Earlier in February, the Polish government adopted the much-anticipated Polish Energy Policy 2040 (PEP 2040) – an energy strategy which, among other targets, proposes a fast withdrawal from coal, a reduction in carbon emissions and an increase in renewable energy sources.
For the once dirty man of Europe, the plans appear to be clear evidence that the transformation of the country’s energy sector is making headway.
The policy also follows existing improvements in Poland to promote greener energy, including closing mines and boosting renewable alternatives. Other legislative measures, including the first Offshore Wind Act, which was passed earlier this year, have also been hailed as signs that Poland could become a regional leader in green energy.
But whilst experts and energy commentators agree that Poland is making important progress, there are still concerns about the pace of change and the obstacles preventing further success this year.
The ambitious PEP 2040, which was unveiled last year, proposes that Poland will reduce its share of coal in its electricity generation mix from 72 per cent in 2020 to 56 per cent in 2030 (or to 37 per cent if there are high prices for carbon emissions permits). By 2040, this could be 28 per cent and 11 per cent respectively, a faster withdrawal than previously planned.
But the proposals haven’t gone without criticism – and arguments over the scope of energy changes could hold back progress.
Jakub Wiech, a lawyer, journalist and deputy editor-in-chief of Energetyka24 news service, says the implementation of Poland’s long-term energy plans is one of the main challenges facing the country’s energy sector this year.
“This document has already caused some conflicts within the government itself,” he notes. “One of the parties in the ruling coalition (Solidarna Polska) stated that it does not support this policy – this may affect the efficiency of implementing this transformation.”
Solidarna Polska argues that the plans are connected to EU energy targets and a sudden withdrawal from coal could be detrimental for Poland – and for its treasured mining sector itself.
Rethinking Poland’s reliance on coal
The issue of coal continues to loom large over Poland’s energy transformation. With 90,000 people employed in the mining industry and the sector’s historical economic importance for Poland, politicians have so far been wary about weaning the country off coal too quickly. Last year, pressure from the mining lobby and trade unions prevented restructuring plans for Polska Grupa Górnicza – the largest mining company in Europe – and there are also fears that Polish renewable energy sources might not be in place as the mining sector is transformed, possibly leading to reliance on Russian gas.
If the 11 per cent target in PEP 2040 was achieved, hard coal consumption in the commercial power sector would stand at only 11.1 million tonnes – a drastic change from the 36.1 million tonnes in 2019.
But with existing crises within the sector, Polish officials are now being forced to rethink the country’s reliance on coal. EU regulations have made coal an increasingly costly energy source, whilst domestic power production has been hampered by coronavirus outbreaks in mines – and sales have also dropped. As a result, energy prices have risen.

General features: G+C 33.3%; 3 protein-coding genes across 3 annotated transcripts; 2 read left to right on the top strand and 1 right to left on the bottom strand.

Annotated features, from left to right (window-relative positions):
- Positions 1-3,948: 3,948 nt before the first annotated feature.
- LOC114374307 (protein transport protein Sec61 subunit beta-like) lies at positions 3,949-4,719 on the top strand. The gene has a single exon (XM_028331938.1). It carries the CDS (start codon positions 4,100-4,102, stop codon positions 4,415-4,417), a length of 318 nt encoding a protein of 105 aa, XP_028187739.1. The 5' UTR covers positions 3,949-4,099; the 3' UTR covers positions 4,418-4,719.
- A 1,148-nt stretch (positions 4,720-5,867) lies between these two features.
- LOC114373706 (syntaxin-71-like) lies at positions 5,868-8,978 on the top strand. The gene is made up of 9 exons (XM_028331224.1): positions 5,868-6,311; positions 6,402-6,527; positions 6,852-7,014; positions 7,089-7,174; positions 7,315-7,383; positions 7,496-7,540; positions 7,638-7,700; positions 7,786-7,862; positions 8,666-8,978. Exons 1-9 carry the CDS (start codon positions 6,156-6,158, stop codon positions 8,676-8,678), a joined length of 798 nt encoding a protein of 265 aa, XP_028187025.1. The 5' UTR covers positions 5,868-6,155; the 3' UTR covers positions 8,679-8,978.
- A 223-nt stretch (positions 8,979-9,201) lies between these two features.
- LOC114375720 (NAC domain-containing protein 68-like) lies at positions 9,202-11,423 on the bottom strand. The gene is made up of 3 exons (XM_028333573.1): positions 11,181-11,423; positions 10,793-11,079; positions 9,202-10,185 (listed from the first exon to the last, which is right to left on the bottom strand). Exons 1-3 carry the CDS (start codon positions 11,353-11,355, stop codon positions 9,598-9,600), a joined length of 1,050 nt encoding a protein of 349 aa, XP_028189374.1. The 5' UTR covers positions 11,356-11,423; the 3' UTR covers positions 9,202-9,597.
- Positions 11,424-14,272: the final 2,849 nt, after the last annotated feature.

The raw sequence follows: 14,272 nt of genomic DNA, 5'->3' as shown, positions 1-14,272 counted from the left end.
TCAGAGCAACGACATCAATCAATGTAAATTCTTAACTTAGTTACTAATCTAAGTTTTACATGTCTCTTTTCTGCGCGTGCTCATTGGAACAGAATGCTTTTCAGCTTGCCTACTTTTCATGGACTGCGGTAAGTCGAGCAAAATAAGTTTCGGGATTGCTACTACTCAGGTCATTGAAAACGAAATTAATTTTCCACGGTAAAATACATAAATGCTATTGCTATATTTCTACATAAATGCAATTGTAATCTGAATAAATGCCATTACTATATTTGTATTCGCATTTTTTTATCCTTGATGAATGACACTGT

“Poland now has an electricity price problem,” says Megan Kasprzak, Junior Data Analyst from climate think-tank Ember.
“In 2020 wholesale prices were the highest in the EU driven by a perfect storm of rising carbon prices increasing coal power plant costs,” Kasprzak explains. “Additionally, uncompetitiveness of domestic coal is exacerbating problems of Poland’s power sector.”
“As the forthcoming EU Green deal reforms are likely to push the carbon prices even higher, unless Poland changes course on coal, high electricity prices look to be a long-term feature of the Polish market.”
A comprehensive strategy to reduce coal and embrace renewables is therefore needed. New projects to support the expansion and diversification of Polish gas capabilities could prevent dependence on Russia – especially the enlargement of a gas terminal in Świnoujście to 8.3 billion cubic metres of capacity per year.
A National Just Transition Plan and mine restructuring plan will also be developed this year – including measures to adopt clean coal technologies in mines.
On a smaller scale, the green revolution is already beginning to filter through. Notably, it was announced last year that a large former open pit brown coal mine near Brudzew will be transformed into the country’s largest solar farm thanks to a collaboration between power plant consortium ZE PAK and photovoltaic installation provider ESOLEO. The farm will cover 100 hectares and produce 70 megawatts/peak (MWp) of power, 18.5 times more than the current largest plant. To ensure a smooth transition from coal to solar, new jobs at the solar facility will be made available to former coal employees, who can access training schemes to gain new qualifications.
There’s hope similar schemes and transformation plans could be rolled out country-wide in the future. PEP 2040 suggests Poland will be able to rely on 60 billion zloty of EU transition funds to support transition projects – but, as Poland was the only EU country to not sign up to the EU’s goal of climate neutrality by 2050, the country’s access to transition funds could be limited.
And there are warnings that Poland needs to act as soon as possible to reduce its coal dependency and carbon emissions, particularly to ensure the country does not lag behind other EU nations.
Last year, Ember revealed that Poland had overtaken Germany as the European Union’s biggest generator of electricity from coal, generating 50.5 terawatts-hour (TWh) of energy from coal (hard coal and lignite combined) in the first half of 2020 – above Germany’s 47.7 TWh.
“It’s no secret that Poland has a big coal problem, highlighted by our recent analysis which showed that Poland now has the dirtiest electricity grid in the EU,” notes Mrs Kasprzak.